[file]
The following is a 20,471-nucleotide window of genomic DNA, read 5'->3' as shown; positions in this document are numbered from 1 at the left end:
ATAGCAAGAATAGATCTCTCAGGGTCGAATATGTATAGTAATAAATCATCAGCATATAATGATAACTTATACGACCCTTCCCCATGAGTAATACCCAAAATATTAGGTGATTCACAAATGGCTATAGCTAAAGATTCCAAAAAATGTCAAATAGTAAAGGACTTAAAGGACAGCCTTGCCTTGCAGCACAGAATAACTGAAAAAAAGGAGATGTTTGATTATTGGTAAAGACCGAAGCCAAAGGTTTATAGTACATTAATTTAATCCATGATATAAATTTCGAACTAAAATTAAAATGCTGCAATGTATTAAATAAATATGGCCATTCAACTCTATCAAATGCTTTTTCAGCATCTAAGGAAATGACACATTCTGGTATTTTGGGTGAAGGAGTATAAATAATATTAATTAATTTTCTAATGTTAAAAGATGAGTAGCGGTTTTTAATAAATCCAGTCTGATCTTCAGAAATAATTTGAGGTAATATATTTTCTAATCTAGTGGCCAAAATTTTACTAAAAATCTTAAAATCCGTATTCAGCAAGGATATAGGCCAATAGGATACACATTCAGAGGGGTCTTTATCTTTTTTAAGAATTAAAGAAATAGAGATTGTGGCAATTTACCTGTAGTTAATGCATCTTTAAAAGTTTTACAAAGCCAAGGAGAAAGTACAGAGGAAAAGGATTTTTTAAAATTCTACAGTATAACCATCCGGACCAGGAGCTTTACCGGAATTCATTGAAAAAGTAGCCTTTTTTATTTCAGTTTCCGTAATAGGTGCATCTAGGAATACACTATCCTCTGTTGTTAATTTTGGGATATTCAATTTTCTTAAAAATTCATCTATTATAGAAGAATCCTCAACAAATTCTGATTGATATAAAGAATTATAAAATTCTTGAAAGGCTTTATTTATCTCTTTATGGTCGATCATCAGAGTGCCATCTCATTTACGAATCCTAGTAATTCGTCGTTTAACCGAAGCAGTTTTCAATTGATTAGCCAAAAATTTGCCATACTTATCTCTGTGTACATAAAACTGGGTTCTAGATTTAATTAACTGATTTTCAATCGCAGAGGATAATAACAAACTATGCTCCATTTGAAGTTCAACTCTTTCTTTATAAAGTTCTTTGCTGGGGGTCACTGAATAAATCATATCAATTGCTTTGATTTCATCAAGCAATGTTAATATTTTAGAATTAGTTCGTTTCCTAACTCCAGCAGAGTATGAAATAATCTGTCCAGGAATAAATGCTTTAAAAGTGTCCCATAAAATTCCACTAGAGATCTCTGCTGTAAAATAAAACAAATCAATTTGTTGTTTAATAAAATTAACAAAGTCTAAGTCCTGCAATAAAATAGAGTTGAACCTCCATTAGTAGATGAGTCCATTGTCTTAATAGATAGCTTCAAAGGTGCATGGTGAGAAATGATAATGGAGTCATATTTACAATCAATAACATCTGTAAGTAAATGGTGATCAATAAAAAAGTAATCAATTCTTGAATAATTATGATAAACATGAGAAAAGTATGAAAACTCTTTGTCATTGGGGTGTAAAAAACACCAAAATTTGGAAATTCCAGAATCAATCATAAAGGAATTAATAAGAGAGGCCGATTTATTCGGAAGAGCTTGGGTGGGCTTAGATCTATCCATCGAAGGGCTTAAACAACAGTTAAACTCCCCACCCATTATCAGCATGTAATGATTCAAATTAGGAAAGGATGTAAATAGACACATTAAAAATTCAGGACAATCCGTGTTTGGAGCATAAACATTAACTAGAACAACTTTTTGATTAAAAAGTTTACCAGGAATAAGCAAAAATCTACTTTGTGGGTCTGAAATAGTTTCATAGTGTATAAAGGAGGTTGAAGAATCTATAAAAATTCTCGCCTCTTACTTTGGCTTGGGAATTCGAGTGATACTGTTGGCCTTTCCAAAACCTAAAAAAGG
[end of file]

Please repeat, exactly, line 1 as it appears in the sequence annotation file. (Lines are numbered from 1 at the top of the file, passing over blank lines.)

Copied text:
The following is a 20,471-nucleotide window of genomic DNA, read 5'->3' as shown; positions in this document are numbered from 1 at the left end: